Posts from 20th August 2008

20
Aug 08

Olympic Avoidance Log 2008: Day 10: Runnin’, Jumpin’, Throwin’, Interviewin’

FT2 comments • 196 views

When I was a kid, I thought the Olympics was just an athletics competition. This was before the red button and us being good at anything that involves sitting down. (Note how many of our medals have been in sports where you get to sit down). No it was runnin’, jumpin’, throwin’ and gettin’ told off for doing the javelin’ in the back garden with a bamboo cane. That event never went away. But in this Olympics, even a studied Olympic avoider has noticed that the athletics has been played down a touch because we did not expect to win anything. Well we won a few. And we got a silver in the High Jump that we did not expect. How do I know this? All the commentators saying, over and over again as I was trying to hide in another room, that it was truly remarkable. When I finally poked my head around the door it became apparent what exactly it was that was so remarkable. Not our chap being able to jump high but the hubris of his fellow competitors believing they could jump higher.

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olympic fashion watch – prequel

FT + TMFD3 comments • 515 views

during the 2006 winter olympics in turin i developed an overweening and somewhat embarrassing crush on tempestuous skateuse IRINA SLUTSKAYA—she of the apple cheeks, mousy hair and how shall i put this—pleasing thickness that one does not normally associate with ice skaters.

Irina Slutskaya

something else one doesn’t normally associate with ice skaters is clothes you might actually want to wear yourself. but in 2006 russia had it goin on. their motif was a kind of cross between a paisley shape and a garland (or a zapf dingbat), and when applied to a straight-up indie gas-station attendant vibe i found the russian outfits almost as irresistable as a certain ice skater who wore them. (they also had their own twee mascot, the venerable cheburashka, who may have contributed to a new Olympic trend.)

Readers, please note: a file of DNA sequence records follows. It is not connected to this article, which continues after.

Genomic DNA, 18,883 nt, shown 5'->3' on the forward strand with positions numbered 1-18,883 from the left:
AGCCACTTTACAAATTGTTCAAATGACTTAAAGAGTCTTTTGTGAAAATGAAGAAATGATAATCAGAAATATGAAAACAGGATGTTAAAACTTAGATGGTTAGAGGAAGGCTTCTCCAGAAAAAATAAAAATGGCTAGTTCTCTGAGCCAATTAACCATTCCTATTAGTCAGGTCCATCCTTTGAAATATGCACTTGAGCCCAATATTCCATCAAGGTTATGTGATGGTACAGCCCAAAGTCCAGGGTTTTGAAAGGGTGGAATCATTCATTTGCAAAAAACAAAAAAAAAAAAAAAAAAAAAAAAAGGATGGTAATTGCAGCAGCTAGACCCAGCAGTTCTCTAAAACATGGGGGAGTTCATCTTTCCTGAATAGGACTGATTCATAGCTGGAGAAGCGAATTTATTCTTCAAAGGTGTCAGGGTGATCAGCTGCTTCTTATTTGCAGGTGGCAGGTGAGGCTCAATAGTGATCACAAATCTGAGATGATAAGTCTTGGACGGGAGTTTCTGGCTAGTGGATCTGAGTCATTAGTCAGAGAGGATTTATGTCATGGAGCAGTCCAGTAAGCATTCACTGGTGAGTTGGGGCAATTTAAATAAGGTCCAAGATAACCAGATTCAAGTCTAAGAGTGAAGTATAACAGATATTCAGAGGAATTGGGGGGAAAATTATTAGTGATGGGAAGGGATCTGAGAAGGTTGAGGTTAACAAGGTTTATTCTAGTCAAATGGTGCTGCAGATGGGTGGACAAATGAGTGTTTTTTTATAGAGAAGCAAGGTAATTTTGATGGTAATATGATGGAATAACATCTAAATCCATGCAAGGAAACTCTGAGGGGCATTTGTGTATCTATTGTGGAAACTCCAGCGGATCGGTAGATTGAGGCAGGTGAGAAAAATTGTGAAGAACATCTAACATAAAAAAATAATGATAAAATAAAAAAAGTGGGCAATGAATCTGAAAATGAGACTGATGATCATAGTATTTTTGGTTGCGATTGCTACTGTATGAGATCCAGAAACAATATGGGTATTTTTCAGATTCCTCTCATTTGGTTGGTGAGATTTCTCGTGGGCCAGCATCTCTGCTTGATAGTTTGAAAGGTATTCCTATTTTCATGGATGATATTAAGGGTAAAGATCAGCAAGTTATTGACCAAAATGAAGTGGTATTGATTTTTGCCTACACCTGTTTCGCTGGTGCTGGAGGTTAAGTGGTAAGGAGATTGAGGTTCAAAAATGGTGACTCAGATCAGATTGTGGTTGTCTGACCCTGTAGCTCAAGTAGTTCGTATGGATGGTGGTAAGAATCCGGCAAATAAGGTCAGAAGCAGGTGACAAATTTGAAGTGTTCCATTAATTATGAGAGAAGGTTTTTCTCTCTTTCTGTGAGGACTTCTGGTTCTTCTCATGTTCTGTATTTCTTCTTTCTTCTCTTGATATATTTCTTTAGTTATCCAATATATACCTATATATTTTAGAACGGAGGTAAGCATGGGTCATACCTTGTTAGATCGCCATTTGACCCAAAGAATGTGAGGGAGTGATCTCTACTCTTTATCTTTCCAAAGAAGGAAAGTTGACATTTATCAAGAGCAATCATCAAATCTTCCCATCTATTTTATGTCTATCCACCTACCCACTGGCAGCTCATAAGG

it’s unnecessary to detail the hours i spent trying to track down the hoodie in the above photo. oh i was desperate, had taken leave of my senses. 1/2-inch enamel souvenir pins on ebay with the above garland/paisley design were enough to start me salivating. in the end i forgot about it. but here come the olympics again, taunting me with their inaccessible vestments, reminding me of the ones that got away. it appears that the company which made those russian outfits still have a web site and it’s being revamped. a dormant spark of hope flares up. are you out there, boscosport? do you do trackbacks? i’m an easy mark.

After The Goldrush

FT + TMFD14 comments • 399 views

In an ordinary Olympic games, Britain racks up 5 or 6 gold medals: this time, we have 16 and counting – marvellous news, incredible work on the part of Team GB, etc etc. But also, in a sense a slightly raw deal for some of the athletes involved, as while the pot of fame and endorsements available to successful Olympians will be bigger than usual, it probably won’t be three times as big. Please don’t take this the wrong way: I’m not suggesting that fame and fortune is the main reason any of our athletes compete, but it’s got to be a nice bonus, and the fact is that following these Games some of our winners are going to end up a lot more famous than others.

It was not ever thus – take Britain’s performance at the Barcelona Olympics. Five golds, and four of the athletes involved became more or less household names. But the Beijing mob surely won’t fare quite so well: in fact looking at the media you can already see who’s being groomed for future stardom (in the British sense of the word, i.e. a comfy berth on a daytime TV sofa whenever needed).

What is the FAME FORMULA for Olympic success? In the grand tradition of bogus equations I give you this:

F = (A * C)/R

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